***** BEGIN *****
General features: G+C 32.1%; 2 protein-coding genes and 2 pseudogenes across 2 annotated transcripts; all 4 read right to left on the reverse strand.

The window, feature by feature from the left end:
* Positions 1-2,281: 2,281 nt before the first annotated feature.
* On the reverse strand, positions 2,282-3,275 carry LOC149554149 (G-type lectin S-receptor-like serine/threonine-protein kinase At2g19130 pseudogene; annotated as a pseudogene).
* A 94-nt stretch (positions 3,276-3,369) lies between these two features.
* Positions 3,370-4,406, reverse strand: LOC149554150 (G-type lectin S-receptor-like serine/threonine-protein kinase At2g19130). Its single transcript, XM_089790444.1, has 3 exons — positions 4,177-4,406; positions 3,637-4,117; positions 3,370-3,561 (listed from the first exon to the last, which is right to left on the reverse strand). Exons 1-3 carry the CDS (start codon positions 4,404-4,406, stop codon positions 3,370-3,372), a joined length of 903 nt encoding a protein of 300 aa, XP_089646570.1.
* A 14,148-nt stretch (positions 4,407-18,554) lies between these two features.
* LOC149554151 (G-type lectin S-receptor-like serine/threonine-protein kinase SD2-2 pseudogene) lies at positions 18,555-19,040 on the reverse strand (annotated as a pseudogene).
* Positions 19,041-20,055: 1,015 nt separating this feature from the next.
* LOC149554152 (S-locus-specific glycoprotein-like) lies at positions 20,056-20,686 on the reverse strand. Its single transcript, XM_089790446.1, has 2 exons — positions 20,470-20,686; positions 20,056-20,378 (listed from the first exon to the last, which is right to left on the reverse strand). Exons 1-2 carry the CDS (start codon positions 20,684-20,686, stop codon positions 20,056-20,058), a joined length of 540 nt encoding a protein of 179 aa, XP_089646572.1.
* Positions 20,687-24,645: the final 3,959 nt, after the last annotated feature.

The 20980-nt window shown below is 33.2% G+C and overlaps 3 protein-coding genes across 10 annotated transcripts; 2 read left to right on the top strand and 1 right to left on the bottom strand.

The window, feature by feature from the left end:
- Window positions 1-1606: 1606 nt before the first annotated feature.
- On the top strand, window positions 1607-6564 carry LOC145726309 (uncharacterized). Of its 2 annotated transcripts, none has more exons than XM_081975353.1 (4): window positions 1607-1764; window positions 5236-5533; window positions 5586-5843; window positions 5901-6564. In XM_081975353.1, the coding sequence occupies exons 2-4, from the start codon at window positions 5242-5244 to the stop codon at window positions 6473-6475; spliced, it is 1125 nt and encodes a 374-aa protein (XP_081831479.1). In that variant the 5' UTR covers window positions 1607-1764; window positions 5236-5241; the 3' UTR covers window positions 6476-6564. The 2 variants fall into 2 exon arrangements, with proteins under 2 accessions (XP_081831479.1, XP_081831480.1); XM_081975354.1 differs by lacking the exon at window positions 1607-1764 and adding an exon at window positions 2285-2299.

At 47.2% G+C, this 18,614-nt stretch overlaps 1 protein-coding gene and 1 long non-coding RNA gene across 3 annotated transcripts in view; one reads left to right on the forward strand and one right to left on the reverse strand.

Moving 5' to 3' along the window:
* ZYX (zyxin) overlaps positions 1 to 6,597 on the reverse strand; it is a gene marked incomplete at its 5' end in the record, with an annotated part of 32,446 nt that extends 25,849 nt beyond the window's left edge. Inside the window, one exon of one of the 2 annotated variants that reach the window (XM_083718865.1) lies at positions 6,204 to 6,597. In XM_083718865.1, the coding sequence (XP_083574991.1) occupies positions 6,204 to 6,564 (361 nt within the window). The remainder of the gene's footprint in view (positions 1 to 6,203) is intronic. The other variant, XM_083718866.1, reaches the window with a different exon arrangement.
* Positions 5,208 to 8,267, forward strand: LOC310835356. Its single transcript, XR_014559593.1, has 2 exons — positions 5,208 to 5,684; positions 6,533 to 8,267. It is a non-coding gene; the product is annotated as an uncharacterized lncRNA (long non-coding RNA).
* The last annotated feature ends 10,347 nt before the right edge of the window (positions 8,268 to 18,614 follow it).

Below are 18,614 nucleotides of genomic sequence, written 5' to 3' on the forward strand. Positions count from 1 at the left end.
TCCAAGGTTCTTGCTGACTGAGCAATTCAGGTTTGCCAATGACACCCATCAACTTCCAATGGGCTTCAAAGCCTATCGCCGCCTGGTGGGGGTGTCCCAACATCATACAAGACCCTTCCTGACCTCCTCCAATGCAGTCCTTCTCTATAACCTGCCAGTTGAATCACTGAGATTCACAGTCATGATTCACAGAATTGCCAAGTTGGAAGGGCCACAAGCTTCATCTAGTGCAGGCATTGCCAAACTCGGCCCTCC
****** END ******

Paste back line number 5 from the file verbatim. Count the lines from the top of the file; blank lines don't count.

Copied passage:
* A 94-nt stretch (positions 3,276-3,369) lies between these two features.